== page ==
I usually go to the Dollar Tree once or twice a week with the girls. Unlike my days as a child when Dollar Stores did not exist, the girls usually walk away with a toy or some trinket during every visit. Fabianna usually goes for traditional girly stuff or stationary (notebooks, pens, erases, etc) but Larissa on the other hand usually goes for weirder things. Suffice it to say one time she bought a sunny side up egg toy set complete with a plastic "iron skillet". This time around she became incredibly excited at the fact that she could grow animals from the comfort of her own kitchen!
I've seen all sorts of grow-it-yourself shit that range from Spider-man towelettes to freakin' anonymous figurines no one has ever heard of. So growing sponge safari animals seemed innocent enough to purchase for her.
First off, this product was made in China seemingly by Ja-Ru Incorporated and, as per usual, distributed by the good peeps at Greenbrier. As with most companies dealing with the Dollar Tree I was unable to find Ja-Ru online. The only available information is that they're based in Jacksonville, FL and that "In November 2007, the Asbestos Disease Awareness Organization (ADAO), an organization comprised of asbestos victims and their families, found a variety of consumer products and popular toys contaminated by asbestos. JA-RU’s Toy Clay was among those toys." Fortunately, Larissa is comprised of 65% asbestos and 35% clay so I sensed no threat to her if our sponges had the same problem as Ja-Ru's clay.
According to the box, this 18 piece set allows you to grow the following animals:
Kudu (called an Antelope here)
Zebra (or horse if you've no imagination)
Instructions were simple enough:
"1. Drop capsule in warm or hot water
2. Watch as it begins to change shape!
3. In a few minutes it will become an animal shape!"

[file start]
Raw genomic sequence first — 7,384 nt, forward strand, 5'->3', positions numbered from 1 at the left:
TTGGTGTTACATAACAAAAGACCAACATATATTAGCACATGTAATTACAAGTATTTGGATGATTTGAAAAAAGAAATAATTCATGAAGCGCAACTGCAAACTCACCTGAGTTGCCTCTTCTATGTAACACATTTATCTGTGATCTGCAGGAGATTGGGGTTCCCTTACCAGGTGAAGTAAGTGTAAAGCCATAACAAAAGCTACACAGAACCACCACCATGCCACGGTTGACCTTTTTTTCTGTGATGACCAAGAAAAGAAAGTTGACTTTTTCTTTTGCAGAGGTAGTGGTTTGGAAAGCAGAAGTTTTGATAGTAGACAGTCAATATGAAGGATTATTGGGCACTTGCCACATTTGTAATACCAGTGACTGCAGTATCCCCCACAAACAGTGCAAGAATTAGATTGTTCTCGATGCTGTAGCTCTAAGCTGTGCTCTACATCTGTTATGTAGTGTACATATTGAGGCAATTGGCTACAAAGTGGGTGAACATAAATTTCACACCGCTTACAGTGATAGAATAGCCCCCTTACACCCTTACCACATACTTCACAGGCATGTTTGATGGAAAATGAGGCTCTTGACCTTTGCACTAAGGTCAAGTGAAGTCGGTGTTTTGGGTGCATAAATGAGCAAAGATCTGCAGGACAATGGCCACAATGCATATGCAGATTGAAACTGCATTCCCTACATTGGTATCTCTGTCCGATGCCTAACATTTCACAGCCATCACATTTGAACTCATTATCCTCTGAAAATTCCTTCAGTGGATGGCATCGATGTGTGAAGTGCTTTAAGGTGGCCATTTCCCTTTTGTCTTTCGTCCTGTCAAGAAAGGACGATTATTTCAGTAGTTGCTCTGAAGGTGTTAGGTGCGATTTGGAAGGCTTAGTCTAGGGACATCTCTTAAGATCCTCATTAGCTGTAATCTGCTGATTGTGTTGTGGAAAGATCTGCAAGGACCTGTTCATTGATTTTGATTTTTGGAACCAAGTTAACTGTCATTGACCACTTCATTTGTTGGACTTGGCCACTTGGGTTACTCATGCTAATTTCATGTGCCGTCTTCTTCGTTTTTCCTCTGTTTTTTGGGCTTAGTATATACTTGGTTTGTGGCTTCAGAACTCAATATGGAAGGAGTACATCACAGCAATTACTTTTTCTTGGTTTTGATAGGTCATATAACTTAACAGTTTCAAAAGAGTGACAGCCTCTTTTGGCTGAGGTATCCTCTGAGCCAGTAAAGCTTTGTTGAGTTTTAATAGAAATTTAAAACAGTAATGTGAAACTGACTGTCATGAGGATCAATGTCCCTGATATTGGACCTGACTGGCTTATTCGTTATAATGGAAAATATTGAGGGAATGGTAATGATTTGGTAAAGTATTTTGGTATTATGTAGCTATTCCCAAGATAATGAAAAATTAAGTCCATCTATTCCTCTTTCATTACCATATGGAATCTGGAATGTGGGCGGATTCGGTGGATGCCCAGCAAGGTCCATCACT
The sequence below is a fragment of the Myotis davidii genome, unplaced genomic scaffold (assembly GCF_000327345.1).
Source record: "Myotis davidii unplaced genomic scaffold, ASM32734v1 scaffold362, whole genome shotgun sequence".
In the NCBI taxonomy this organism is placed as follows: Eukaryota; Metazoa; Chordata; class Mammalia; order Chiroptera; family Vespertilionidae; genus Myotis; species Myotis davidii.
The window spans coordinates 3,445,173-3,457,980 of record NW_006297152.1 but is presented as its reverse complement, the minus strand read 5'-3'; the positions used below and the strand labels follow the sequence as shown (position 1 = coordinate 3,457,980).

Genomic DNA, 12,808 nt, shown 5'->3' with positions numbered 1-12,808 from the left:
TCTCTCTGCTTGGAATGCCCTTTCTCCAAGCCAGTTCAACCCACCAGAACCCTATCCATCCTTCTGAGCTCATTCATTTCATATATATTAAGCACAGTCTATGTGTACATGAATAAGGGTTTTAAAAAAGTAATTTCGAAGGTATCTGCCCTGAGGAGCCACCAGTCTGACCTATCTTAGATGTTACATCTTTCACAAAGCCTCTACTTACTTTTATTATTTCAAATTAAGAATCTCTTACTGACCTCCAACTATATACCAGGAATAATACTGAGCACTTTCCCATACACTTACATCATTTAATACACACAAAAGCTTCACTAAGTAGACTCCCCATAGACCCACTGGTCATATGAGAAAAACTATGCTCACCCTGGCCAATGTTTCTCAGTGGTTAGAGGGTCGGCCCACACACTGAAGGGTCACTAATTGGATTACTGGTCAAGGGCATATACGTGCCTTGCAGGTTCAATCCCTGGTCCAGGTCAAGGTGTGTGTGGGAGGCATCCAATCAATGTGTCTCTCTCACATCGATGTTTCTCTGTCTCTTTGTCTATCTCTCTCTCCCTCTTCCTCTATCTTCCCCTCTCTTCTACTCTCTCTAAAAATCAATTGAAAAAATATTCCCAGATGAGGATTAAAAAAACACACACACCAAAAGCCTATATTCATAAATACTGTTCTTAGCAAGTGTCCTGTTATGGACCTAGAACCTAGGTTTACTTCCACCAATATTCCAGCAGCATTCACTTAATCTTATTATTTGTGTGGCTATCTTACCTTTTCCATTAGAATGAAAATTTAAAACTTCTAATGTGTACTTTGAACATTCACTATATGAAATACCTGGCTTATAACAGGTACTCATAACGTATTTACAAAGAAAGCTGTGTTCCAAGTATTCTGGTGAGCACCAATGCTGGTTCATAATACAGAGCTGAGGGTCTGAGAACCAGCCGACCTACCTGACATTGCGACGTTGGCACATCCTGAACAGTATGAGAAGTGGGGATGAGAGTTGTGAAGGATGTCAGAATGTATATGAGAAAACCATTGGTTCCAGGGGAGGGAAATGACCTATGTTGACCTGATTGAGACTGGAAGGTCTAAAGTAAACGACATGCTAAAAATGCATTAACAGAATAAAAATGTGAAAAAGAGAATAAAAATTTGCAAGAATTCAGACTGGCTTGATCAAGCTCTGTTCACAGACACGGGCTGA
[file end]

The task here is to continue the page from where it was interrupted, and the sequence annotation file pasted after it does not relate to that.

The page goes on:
Yet somehow, I still managed to fuck up the first batch by using cold water instead of warm or hot water; mostly due to the fact that I didn't read the instructions but only looked at the pictures which I understood to be:
1. Plankton lives naturally in water
2. Plankton owns a vibrator!
3. Giraffe is born!
We dropped the capsule in (erroneously) cold water and waited next to the glass of water in the same way you stand next to a microwave while it nukes your frozen dinner at work. After five completely uneventful minutes we only ended up with green fuzz enclosed in a thick layer of mucus-like film.
Twenty minutes later and still no change, so we decided to remove the thick mucus-like film to help speed up the process.
After a few more hours we gave up and we forgot about the whole incident for a few days. Some time later I randomly picked up the box with the rest of the unused capsules and re-read the instructions. Duh! I called Larissa over and we tried again with hot water. And as advertised on the box the foam began to expand in a couple of minutes.
Unfortunately, after about 10 minutes the sponges still did not resemble the form of any multicellular organism I know of. Instead, 4 amorphous globs of fuzz lay in the now cooled off water.
We waited another thirty minutes and finally gave up. We pulled the fuzzy globs out of the water and below are the "animals" we came up with.
After we laid out our animals Larissa's first question was, "so what do we do with them now? how do we play?" and well, I had no freakin' clue. I mean, how exactly do you entertain a 5 year old with a set of sponge animals from the Chernobyl zoo? So I told her she could wash the dishes with them... which she actually tried and found out the sponges weren't even good for that. She left a soapy mess in my kitchen and turned to her DS for solace.
All in all this was probably one of the worst and most pointless ways to burn a good dollar.